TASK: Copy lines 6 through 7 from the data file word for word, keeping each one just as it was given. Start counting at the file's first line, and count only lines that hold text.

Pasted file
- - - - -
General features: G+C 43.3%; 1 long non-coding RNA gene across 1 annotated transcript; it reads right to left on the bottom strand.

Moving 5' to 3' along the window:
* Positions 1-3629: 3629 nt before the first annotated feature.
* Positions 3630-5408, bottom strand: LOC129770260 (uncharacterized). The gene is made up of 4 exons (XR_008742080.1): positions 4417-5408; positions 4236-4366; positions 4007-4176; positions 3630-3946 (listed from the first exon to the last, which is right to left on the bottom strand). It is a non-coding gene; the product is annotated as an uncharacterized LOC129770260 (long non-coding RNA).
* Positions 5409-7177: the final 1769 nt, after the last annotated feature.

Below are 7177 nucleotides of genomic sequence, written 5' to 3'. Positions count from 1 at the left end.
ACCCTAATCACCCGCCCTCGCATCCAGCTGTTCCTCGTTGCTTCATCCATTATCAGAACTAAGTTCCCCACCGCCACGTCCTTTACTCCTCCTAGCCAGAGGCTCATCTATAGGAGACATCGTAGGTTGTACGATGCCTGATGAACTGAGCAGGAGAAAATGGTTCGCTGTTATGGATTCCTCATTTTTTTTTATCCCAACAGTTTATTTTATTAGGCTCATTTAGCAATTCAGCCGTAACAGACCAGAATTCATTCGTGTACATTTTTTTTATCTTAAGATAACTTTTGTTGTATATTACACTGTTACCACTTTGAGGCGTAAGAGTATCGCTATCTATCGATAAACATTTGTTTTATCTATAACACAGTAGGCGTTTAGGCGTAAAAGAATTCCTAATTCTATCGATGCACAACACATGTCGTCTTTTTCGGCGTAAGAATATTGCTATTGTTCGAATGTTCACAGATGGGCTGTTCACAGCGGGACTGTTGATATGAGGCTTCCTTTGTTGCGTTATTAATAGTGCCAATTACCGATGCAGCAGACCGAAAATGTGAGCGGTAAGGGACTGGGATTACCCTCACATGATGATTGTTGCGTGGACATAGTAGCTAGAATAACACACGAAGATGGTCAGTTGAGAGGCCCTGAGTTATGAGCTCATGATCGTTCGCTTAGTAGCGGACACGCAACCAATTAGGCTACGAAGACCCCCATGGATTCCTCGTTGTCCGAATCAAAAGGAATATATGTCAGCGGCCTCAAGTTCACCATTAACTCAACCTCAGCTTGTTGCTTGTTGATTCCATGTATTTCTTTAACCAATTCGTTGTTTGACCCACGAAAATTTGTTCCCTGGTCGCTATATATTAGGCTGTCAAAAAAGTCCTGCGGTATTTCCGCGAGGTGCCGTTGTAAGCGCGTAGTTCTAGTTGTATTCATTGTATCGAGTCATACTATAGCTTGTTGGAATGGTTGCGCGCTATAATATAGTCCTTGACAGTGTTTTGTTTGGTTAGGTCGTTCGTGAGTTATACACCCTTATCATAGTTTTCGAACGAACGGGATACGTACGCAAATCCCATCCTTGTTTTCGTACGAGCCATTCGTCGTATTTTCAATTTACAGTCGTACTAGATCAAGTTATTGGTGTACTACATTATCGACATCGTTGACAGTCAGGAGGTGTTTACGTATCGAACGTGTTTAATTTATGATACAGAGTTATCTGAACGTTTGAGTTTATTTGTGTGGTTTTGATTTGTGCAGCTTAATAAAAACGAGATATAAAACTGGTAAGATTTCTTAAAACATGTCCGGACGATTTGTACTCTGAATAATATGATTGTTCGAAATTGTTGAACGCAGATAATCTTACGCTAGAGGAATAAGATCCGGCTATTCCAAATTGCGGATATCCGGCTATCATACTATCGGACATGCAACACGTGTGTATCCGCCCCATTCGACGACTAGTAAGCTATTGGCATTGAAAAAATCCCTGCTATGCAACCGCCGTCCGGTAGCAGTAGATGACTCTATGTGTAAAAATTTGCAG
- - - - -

Below are 7177 nucleotides of genomic sequence, written 5' to 3'. Positions count from 1 at the left end.
ACCCTAATCACCCGCCCTCGCATCCAGCTGTTCCTCGTTGCTTCATCCATTATCAGAACTAAGTTCCCCACCGCCACGTCCTTTACTCCTCCTAGCCAGAGGCTCATCTATAGGAGACATCGTAGGTTGTACGATGCCTGATGAACTGAGCAGGAGAAAATGGTTCGCTGTTATGGATTCCTCATTTTTTTTTATCCCAACAGTTTATTTTATTAGGCTCATTTAGCAATTCAGCCGTAACAGACCAGAATTCATTCGTGTACATTTTTTTTATCTTAAGATAACTTTTGTTGTATATTACACTGTTACCACTTTGAGGCGTAAGAGTATCGCTATCTATCGATAAACATTTGTTTTATCTATAACACAGTAGGCGTTTAGGCGTAAAAGAATTCCTAATTCTATCGATGCACAACACATGTCGTCTTTTTCGGCGTAAGAATATTGCTATTGTTCGAATGTTCACAGATGGGCTGTTCACAGCGGGACTGTTGATATGAGGCTTCCTTTGTTGCGTTATTAATAGTGCCAATTACCGATGCAGCAGACCGAAAATGTGAGCGGTAAGGGACTGGGATTACCCTCACATGATGATTGTTGCGTGGACATAGTAGCTAGAATAACACACGAAGATGGTCAGTTGAGAGGCCCTGAGTTATGAGCTCATGATCGTTCGCTTAGTAGCGGACACGCAACCAATTAGGCTACGAAGACCCCCATGGATTCCTCGTTGTCCGAATCAAAAGGAATATATGTCAGCGGCCTCAAGTTCACCATTAACTCAACCTCAGCTTGTTGCTTGTTGATTCCATGTATTTCTTTAACCAATTCGTTGTTTGACCCACGAAAATTTGTTCCCTGGTCGCTATATATTAGGCTGTCAAAAAAGTCCTGCGGTATTTCCGCGAGGTGCCGTTGTAAGCGCGTAGTTCTAGTTGTATTCATTGTATCGAGTCATACTATAGCTTGTTGGAATGGTTGCGCGCTATAATATAGTCCTTGACAGTGTTTTGTTTGGTTAGGTCGTTCGTGAGTTATACACCCTTATCATAGTTTTCGAACGAACGGGATACGTACGCAAATCCCATCCTTGTTTTCGTACGAGCCATTCGTCGTATTTTCAATTTACAGTCGTACTAGATCAAGTTATTGGTGTACTACATTATCGACATCGTTGACAGTCAGGAGGTGTTTACGTATCGAACGTGTTTAATTTATGATACAGAGTTATCTGAACGTTTGAGTTTATTTGTGTGGTTTTGATTTGTGCAGCTTAATAAAAACGAGATATAAAACTGGTAAGATTTCTTAAAACATGTCCGGACGATTTGTACTCTGAATAATATGATTGTTCGAAATTGTTGAACGCAGATAATCTTACGCTAGAGGAATAAGATCCGGCTATTCCAAATTGCGGATATCCGGCTATCATACTATCGGACATGCAACACGTGTGTATCCGCCCCATTCGACGACTAGTAAGCTATTGGCATTGAAAAAATCCCTGCTATGCAACCGCCGTCCGGTAGCAGTAGATGACTCTATGTGTAAAAATTTGCAG